How to Make Unemployment Insurance Work for Gig Workers

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The share of workers who have traditional full-time jobs is shrinking but the ways to verify identity and income have not kept up.

As COVID cases spike around the country, U.S. jobless claims are also on the rise, and along with them continued concerns about unemployment insurance fraud and abuse. Rampant fraud is among the main reasons that the Department of Labor has just pledged millions of dollars to help modernize the country’s outdated system.

But even more troubling than the United States paying out an estimated $400 billion to fraudulent unemployment claims during the pandemic is the fact that millions of legitimate claimants continue to wait weeks—and even months—to receive the assistance they desperately need. 

An analysis of more than 2.5 million hourly workers from Steady found that one-third of those who experienced total income loss during the pandemic waited at least 16 weeks to receive unemployment assistance. That means hundreds of thousands of contract and self-employed workers are going three months without money for groceries and rent. What’s worse: the lower a worker's wages, the longer the wait. 

The troubling lag between income loss and receipt of benefits is, in many ways, the result of an infrastructure that has failed to keep pace with the evolving needs of the workforce. 

This challenge stems from the fact that the income verification process—which qualifies workers for not just unemployment insurance, but also vital safety nets like food stamps—remains rooted in a world where workers could simply share their W-2 forms or pay stubs to show government officials how much they had earned. 

But the share of workers who have traditional full-time jobs is shrinking. Since 2010, the 1099 economy has grown by more than 6 million workers, with 1099 workers now accounting for more than one-third of the workforce. That’s a 15% increase in just one decade. And income verification presents unique challenges for this massive segment of workers, who are forced to chase down and cobble together bank statements and other payment substantiation from multiple jobs to prove their prior income.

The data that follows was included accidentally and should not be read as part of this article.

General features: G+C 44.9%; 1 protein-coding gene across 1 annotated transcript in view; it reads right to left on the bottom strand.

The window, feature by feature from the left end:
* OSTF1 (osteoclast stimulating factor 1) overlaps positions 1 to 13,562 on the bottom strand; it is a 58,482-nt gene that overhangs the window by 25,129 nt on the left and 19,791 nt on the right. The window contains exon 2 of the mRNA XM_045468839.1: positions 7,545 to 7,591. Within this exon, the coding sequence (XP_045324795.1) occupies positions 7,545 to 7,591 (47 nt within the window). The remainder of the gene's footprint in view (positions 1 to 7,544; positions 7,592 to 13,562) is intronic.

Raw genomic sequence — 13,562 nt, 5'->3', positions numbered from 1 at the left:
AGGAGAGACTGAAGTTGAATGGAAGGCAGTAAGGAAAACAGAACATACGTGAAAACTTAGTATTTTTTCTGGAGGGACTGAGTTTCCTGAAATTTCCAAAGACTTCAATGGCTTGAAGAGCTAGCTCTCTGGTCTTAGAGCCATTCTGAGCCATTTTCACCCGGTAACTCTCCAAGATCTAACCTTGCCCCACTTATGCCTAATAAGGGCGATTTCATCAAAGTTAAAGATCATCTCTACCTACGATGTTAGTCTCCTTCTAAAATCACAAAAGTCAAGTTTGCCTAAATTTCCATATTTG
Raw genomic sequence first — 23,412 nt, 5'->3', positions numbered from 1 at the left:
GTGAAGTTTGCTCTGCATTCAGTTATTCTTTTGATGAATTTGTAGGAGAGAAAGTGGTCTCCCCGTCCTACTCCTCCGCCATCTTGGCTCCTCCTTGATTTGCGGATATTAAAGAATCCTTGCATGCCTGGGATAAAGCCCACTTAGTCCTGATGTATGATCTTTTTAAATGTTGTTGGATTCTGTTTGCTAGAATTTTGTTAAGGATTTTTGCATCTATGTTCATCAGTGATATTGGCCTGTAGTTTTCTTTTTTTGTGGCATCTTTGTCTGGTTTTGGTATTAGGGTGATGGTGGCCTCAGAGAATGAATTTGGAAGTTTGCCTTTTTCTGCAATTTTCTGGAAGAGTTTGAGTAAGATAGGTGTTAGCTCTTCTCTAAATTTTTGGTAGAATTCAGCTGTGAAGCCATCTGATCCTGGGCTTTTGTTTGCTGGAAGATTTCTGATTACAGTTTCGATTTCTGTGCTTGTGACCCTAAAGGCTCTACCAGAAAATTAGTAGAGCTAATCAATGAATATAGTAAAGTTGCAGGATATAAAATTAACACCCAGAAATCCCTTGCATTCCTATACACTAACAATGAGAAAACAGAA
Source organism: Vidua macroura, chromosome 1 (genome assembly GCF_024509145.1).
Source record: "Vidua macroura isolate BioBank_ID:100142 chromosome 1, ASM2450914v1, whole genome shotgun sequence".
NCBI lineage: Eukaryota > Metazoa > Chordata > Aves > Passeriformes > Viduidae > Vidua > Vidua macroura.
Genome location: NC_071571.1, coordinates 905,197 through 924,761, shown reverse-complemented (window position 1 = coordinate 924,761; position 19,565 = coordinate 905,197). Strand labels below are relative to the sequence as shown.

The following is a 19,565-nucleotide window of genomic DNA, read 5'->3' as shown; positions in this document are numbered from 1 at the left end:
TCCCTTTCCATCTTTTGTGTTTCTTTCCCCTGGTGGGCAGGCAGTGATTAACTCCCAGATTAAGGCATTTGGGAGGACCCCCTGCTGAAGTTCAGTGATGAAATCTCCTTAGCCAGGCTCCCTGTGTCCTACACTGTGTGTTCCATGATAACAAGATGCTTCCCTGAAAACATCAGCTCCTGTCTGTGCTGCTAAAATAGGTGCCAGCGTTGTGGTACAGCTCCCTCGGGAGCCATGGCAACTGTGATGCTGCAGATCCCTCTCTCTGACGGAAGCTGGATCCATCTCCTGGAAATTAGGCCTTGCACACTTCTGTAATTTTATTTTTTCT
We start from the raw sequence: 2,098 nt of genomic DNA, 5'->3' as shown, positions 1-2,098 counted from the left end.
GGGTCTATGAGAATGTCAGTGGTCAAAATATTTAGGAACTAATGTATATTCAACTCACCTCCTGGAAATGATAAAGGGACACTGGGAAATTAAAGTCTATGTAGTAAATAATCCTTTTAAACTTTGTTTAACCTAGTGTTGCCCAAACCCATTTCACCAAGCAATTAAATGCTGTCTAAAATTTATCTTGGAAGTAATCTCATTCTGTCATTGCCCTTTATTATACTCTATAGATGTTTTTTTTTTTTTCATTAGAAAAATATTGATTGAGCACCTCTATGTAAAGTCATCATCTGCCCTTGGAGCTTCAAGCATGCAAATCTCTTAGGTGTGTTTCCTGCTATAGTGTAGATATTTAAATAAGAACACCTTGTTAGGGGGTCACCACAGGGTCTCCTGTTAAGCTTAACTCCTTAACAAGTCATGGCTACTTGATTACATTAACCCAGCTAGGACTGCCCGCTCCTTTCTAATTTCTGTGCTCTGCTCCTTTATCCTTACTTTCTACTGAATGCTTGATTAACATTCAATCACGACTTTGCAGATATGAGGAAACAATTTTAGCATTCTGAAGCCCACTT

Imagine that in 2020, the breadwinner in a family of four earned a total of $40,000 from four or five different “gig” roles, from part-time work at a supermarket to driving for Lyft or Instacart. This would not be unusual: at least one-third of gig economy workers in the U.S. report having two or more jobs. Piecing together the necessary paperwork in the midst of a pandemic while facing a devastating loss of income is no small task. It creates an unfair and unreasonable burden for one-third of the workforce, and often results in not just delays, but also incomplete and inadequate benefits. Miss reporting a gig or two, and the size of the benefits is diminished, oftentimes far below the amount a caregiver would need to provide for their family.

The multiple income streams of 1099 workers also present challenges for states charged with verifying claimant identity and income under both Pandemic Unemployment Assistance (PUA) and Unemployment Insurance (UI) programs. In the coming months, states will continue to grapple with the daunting task of processing and verifying millions more documents by hand. Claimants will struggle to complete the paperwork required to access vital unemployment benefits in order to provide for themselves and their families. Those challenges combined will only make it harder for states to provide financial support to the workers who need it most.

Public officials must take seriously the responsibility of safeguarding taxpayer dollars and reducing the potential for abuse. But mitigating risk can’t come at the expense of equity and access in an era where emerging technologies make it possible to manage both. The good news is, just as the makeup of the labor market has changed in ways that create new challenges for federal programs, the technologies that enable such shifts can help to alleviate some of those very same challenges. 

The rise of online banking and mobile computing has allowed consumer finance tools to begin addressing these challenges. Apps like Steady, which is now used by millions of non-W-2 workers, can automate the verification process by using machine learning to comb through terabytes of wage data. This information can then be provided to states much faster than traditional reporting systems, improving the accuracy and efficiency of income verification. 

Unfortunately, the guideposts that inform state and worker use of these emerging technologies have not kept pace. Although the use of this third-party data is clearly permissible within the intent of existing law, state leaders remain eager for clear signals from the U.S. Department of Labor and Congress. Now is the time for the Labor Department to actively consider and provide clear guidance around the use of technologies that can support gig workers in accessing federal benefits. Doing so would unlock the potential for needed innovation at the state level—and provide an important boost for workers still grappling with the fallout from the pandemic. 

Our outmoded income verification systems are harming displaced workers, as well as the credibility and effectiveness of the agencies designed to help them. To help Americans get the assistance they need during the pandemic and beyond, we need not just a modernized system—but also better data that reflects how today’s workers actually work.

Jane Oates served as assistant secretary for the Employment and Training Administration in the Obama administration.